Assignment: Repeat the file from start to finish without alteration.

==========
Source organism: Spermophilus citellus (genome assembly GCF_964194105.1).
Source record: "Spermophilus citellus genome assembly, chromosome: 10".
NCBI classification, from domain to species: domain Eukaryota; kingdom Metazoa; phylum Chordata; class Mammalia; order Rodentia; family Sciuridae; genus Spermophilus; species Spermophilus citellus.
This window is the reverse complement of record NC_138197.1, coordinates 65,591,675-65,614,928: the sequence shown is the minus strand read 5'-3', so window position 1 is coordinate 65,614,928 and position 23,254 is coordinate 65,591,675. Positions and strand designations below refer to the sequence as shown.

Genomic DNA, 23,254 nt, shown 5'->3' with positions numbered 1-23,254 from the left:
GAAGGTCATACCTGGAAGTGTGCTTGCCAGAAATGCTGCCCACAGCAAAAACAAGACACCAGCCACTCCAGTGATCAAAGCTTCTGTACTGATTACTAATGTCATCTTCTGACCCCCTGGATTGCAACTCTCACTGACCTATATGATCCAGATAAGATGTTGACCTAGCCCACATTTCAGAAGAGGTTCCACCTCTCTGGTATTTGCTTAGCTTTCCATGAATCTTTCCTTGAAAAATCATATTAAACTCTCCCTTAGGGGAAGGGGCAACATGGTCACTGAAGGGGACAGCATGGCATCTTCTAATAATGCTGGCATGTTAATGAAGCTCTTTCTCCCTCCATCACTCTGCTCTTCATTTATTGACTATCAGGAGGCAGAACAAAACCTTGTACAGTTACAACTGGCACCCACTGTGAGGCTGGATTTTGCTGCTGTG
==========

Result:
Source organism: Spermophilus citellus (genome assembly GCF_964194105.1).
Source record: "Spermophilus citellus genome assembly, chromosome: 10".
NCBI classification, from domain to species: domain Eukaryota; kingdom Metazoa; phylum Chordata; class Mammalia; order Rodentia; family Sciuridae; genus Spermophilus; species Spermophilus citellus.
This window is the reverse complement of record NC_138197.1, coordinates 65,591,675-65,614,928: the sequence shown is the minus strand read 5'-3', so window position 1 is coordinate 65,614,928 and position 23,254 is coordinate 65,591,675. Positions and strand designations below refer to the sequence as shown.

Genomic DNA, 23,254 nt, shown 5'->3' with positions numbered 1-23,254 from the left:
GAAGGTCATACCTGGAAGTGTGCTTGCCAGAAATGCTGCCCACAGCAAAAACAAGACACCAGCCACTCCAGTGATCAAAGCTTCTGTACTGATTACTAATGTCATCTTCTGACCCCCTGGATTGCAACTCTCACTGACCTATATGATCCAGATAAGATGTTGACCTAGCCCACATTTCAGAAGAGGTTCCACCTCTCTGGTATTTGCTTAGCTTTCCATGAATCTTTCCTTGAAAAATCATATTAAACTCTCCCTTAGGGGAAGGGGCAACATGGTCACTGAAGGGGACAGCATGGCATCTTCTAATAATGCTGGCATGTTAATGAAGCTCTTTCTCCCTCCATCACTCTGCTCTTCATTTATTGACTATCAGGAGGCAGAACAAAACCTTGTACAGTTACAACTGGCACCCACTGTGAGGCTGGATTTTGCTGCTGTG